While surfing the 'net, I came across a report about the reduction of identity theft and identity fraud. Obviously, it caught my attention. Following, in part, is that report which was produced by Javelin Strategy & Research, and co-sponsored by CheckFree Corporation, Visa Card, and Wells Fargo & Co.
While identity theft remains a multi-billion-dollar problem for businesses, organizations, and individuals, incidents of the fraud dropped significantly last year, according to a report.
Identity fraud occurring in the United States declined in 2006 by 12 percent over the year before, from $55.7 billion to $49.3 billion, according to the third-annual survey by Javelin Strategy & Research. The survey, which involved 5,000 telephone interviews, estimated the number of victims dropped for the fourth consecutive year by about 500,000 to 8.4 million persons.
Researchers attributed the decline to better consumer education and awareness and increased use of online banking and financial sites that allow closer monitoring of accounts. "Businesses are doing a lot more, law enforcement is doing more, and so are consumers," said James Van Dyke, president of Javelin, a research company in Pleasanton, Calif., specializing in financial services and payments.
Tena Friery, research director at the Privacy Rights Clearinghouse, a nonprofit consumer organization in San Diego, said she was surprised by the size of the decline but said there is much greater public awareness.
"We still have a long way to go," she said.
According to the report, there was a significant reduction in fraudulent new-account openings, traditionally one of the most common kinds of fraud. It occurs when a criminal uses a victim's personal data to open a new account.
The survey also found that it takes on average less time and expense to resolve a fraud case than last year. When fraudulent accounts are opened, the average fraud amounts dropped from more than $10,000 in 2005 to $7,260 in 2006. Resolution times dropped from an average of 25 hours in 2005 to five hours in 2006.
Van Dyke said one reason the numbers are down is that businesses are "screening account applicants much more closely."
Individuals and consumer groups have long argued that extra screening was needed because conflicting application information, such as two addresses, could indicate identity fraud.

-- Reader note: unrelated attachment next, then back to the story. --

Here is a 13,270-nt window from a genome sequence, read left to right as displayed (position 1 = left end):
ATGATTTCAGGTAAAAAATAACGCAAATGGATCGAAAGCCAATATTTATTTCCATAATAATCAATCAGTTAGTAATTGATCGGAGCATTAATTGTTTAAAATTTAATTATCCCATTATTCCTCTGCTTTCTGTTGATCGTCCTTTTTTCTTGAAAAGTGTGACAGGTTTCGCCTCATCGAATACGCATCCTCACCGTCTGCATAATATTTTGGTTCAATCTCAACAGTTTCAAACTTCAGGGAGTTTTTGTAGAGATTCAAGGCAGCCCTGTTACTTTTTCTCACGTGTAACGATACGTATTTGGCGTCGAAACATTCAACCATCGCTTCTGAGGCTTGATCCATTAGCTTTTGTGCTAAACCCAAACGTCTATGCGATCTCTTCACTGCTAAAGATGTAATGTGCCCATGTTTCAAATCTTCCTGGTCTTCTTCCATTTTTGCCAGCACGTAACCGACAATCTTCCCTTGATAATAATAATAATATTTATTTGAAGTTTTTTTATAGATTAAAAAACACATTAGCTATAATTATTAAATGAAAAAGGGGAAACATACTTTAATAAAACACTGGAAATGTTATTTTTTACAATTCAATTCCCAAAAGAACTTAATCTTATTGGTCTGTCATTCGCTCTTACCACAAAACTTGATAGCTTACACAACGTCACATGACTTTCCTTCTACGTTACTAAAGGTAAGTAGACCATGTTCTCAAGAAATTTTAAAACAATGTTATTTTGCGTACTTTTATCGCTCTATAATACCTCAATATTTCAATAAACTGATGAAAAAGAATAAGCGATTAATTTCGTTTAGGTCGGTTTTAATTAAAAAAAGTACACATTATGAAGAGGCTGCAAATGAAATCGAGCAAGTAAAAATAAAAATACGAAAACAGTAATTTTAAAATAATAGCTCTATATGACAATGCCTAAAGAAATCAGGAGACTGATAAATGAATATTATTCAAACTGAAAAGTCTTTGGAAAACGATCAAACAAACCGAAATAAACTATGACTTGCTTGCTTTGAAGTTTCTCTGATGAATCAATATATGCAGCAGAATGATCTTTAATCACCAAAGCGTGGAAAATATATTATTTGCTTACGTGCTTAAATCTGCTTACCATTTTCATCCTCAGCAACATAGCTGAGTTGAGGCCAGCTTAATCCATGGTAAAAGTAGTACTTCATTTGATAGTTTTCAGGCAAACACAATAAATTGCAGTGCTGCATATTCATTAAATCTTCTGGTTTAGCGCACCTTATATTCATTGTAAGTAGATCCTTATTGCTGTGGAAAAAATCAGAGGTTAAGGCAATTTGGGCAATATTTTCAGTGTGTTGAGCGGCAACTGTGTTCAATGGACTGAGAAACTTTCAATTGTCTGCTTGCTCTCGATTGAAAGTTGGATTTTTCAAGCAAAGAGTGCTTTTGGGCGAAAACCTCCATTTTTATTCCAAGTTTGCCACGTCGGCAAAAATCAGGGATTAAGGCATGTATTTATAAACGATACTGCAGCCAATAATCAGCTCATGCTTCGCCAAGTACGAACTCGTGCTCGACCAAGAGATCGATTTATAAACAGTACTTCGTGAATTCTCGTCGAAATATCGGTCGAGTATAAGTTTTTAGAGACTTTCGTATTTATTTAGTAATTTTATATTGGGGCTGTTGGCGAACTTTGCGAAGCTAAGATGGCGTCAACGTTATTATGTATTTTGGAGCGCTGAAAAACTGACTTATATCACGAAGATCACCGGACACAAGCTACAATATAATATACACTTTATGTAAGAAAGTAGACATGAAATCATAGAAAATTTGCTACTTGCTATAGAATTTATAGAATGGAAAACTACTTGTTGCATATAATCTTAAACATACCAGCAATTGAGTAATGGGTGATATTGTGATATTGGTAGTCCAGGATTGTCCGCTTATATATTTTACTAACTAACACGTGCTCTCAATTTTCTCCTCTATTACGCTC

One group that isn't doing better, according to the report, is 18- to 24-year olds. This age group was more likely to become a victim of identity theft than other age groups. (See sure to read my related article, !b>!i> Your Child's First Year at College: Prime Target for Identity Theft?.
The report references offline criminal activities; however, I do believe that incidents of identity theft have remained unchanged online. One example is stated above, with cybercriminals targeting recent high school graduates and college freshmen.
Unfortunate victims, these graduates and college freshmen provide extremely lucrative opportunities for the cybercriminals to obtain their personal information. Even before they start their first careers, these graduates and college students will, most likely, be crippled by identity theft.
To protect yourself, you need an internet security team of experts making sure that you, your family, and your business computer are always safe and secure. The best protection you can have in today's rapidly changing world of cyber-attacks is to have expert support for all your Internet security needs that will provide technical support without any hassles and without charging you extra fees. It will become even more critical than it is today as time goes on. You need to find your own personal team of experts to rely on. If you ever have a security problem, you will want to have a trusted expert you can call for professional help, without any hassles and extra costs!
Because cybercriminals are becoming smarter and more sophisticated in their operations, they are real threats to your personal security and privacy. Your money, your computer, your family, and your business are all at risk.
These cybercriminals leave you with three choices :
1. Do nothing and hope their attacks, risks, and threats donít occur on your computer.
2. Do research and get training to protect yourself, your family, and your business.
3. Get professional help to lockdown your system from all their attacks, risks, and threats.
Remember: When you say "No!" to hackers and spyware, everyone wins! When you don't, we all lose!
© MMVII, Etienne A. Gibbs, MSW, The Internet Safety Advocate and Educator
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Etienne A. Gibbs, Independent Internet Security Advocate and Educator, consults with individuals, small business owners, and home-business entrepreneurs regarding online protection against spyware, viruses, malware, hackers, and other pc-disabling cybercrimes. For more information, visit www.SayNotoHackersandSpyware.com/.
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